Today marks the 10th anniversary of World AIDS Orphan Day – and an important opportunity to highlight stories of children affected by HIV and AIDS.
Despite many gains in the fight against AIDS, children still lag far behind adults in access to important medical services, including HIV prevention, care, and treatment.
At the end of 2010, approximately 16.6 million children lost one or both parents to AIDS – 14.9 million of whom live in sub-Saharan Africa.
And the number of children who are orphaned or made vulnerable by AIDS continues to rise.
Children like Ashley from Zimbabwe are living proof of how orphans and vulnerable children can thrive if given the opportunity.
Ashley is six years old and lost her parents to AIDS several years ago. She currently lives with her siblings and cousins under the care of her grandmother, Juliana, who struggles to maintain all 13 children in her care.
But thanks to the support of a local organization, J.F. Kapnek Trust, and the US Agency for International Development (USAID), Ashley is now enrolled in a program at a nearby early childhood development center where she receives critical nutrition, health, education, and protection services.
Today, Ashley is healthy, happy, and active. She recently graduated from the ECD program and has started first grade, where she is performing at the top of her class.
We need more success stories like Ashley’s.
Under the President’s Emergency Plan for AIDS Relief (PEPFAR), USAID is working to make children like Ashley, and others who are affected by HIV and AIDS, a priority.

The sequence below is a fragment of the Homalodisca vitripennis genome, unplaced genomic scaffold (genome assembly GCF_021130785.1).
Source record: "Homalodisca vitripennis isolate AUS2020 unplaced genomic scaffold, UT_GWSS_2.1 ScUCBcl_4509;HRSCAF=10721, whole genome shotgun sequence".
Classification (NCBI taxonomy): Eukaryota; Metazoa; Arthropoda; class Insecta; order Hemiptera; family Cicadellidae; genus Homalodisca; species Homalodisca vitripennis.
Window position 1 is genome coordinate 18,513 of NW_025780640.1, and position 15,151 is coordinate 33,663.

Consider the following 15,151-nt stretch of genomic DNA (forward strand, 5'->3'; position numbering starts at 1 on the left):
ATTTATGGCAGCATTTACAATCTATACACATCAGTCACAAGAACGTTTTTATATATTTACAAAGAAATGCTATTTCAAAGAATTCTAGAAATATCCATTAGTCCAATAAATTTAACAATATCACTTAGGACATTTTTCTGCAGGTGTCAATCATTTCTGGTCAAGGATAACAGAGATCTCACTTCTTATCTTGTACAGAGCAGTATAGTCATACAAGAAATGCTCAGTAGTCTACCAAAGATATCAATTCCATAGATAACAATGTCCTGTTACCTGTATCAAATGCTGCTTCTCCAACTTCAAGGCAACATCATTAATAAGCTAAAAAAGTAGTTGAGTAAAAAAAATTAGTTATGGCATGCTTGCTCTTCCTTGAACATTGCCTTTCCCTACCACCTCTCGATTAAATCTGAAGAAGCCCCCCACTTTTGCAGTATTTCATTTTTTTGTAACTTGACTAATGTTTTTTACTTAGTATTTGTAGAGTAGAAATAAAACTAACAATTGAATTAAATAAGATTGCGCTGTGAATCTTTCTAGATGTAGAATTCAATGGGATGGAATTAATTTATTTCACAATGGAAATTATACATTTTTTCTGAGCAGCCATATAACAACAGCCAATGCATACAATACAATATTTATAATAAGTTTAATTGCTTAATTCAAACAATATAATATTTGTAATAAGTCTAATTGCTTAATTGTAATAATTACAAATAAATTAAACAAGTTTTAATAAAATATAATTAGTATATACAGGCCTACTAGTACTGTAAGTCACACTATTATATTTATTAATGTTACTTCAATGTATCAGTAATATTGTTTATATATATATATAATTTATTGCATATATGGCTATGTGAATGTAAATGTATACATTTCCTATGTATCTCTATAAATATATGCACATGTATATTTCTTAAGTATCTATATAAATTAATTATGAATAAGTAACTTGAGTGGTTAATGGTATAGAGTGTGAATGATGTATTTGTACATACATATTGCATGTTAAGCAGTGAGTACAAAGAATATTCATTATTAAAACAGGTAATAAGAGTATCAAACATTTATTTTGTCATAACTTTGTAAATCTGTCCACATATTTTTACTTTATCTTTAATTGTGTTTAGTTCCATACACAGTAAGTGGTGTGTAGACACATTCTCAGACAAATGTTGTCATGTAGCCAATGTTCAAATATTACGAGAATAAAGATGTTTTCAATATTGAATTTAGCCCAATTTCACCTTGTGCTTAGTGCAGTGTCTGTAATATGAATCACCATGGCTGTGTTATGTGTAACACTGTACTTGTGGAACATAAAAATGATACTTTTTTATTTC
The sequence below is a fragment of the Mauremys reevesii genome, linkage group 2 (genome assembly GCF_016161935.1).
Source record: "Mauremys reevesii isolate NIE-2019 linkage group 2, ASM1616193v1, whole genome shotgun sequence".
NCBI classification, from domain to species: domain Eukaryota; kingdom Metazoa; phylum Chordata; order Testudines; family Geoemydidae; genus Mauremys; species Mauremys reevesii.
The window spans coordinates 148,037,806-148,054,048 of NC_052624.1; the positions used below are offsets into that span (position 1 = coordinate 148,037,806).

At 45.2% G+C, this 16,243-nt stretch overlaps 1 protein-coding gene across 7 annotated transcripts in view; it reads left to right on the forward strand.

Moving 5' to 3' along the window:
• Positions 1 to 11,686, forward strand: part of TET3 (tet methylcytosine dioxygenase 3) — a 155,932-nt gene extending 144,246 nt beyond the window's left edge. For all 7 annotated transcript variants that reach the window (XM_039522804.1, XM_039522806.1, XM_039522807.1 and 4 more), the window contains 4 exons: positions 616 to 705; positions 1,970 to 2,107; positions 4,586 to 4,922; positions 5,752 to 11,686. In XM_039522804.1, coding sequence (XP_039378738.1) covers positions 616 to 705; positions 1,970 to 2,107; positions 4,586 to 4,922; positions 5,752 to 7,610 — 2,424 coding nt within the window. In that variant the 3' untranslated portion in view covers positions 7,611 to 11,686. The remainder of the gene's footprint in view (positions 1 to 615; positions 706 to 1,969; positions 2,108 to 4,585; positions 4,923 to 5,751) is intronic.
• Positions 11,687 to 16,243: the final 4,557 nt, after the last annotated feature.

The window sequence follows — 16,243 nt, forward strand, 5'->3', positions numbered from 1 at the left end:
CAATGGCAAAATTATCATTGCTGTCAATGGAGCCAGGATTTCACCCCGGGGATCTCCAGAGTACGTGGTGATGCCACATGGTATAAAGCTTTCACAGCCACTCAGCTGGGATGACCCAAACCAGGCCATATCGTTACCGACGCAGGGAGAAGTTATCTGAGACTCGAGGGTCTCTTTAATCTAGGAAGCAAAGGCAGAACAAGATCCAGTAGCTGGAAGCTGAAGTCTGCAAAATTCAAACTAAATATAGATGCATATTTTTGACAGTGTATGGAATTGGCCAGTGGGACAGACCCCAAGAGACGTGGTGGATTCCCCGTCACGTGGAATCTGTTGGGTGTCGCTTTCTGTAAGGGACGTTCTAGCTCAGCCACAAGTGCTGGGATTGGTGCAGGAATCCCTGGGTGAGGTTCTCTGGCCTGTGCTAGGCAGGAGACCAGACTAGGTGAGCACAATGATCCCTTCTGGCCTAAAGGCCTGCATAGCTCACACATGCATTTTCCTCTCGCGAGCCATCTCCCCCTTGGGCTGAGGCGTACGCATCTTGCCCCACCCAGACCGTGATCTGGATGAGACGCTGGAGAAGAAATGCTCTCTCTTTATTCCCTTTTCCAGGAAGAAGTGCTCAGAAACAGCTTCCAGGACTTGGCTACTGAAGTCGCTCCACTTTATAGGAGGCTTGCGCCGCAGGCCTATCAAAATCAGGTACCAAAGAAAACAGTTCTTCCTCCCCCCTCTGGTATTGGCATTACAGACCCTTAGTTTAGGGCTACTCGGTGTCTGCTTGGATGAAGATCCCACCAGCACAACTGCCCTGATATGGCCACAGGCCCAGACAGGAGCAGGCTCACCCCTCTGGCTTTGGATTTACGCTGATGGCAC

By partnering with national governments, communities, and other organizations, USAID is committed to improving the lives of children orphaned and made vulnerable by AIDS – a critical step in the path to achieving an AIDS-Free generation.
But our work is far from over.
“We are committed to and have a unique opportunity to join together to provide care and support for children affected by HIV and AIDS and ensure that no child has to grow-up with HIV,” said Roxana Rogers, Director of the Office of HIV/AIDS at USAID.
To do that, we need to step-up our early intervention efforts for children under five years old – a time of critical development for young children.
We also need to work with families to help them become more economically stable so they can access essential services and better provide for their children.
By thinking long-term and investing in efforts to strengthen systems of care and support, including social services, we can improve the lives of children around the world.
With a special focus on these strategies, we will achieve President Obama and Secretary Clinton’s goals to turn the tide against HIV and finally see the beginning of the end of AIDS.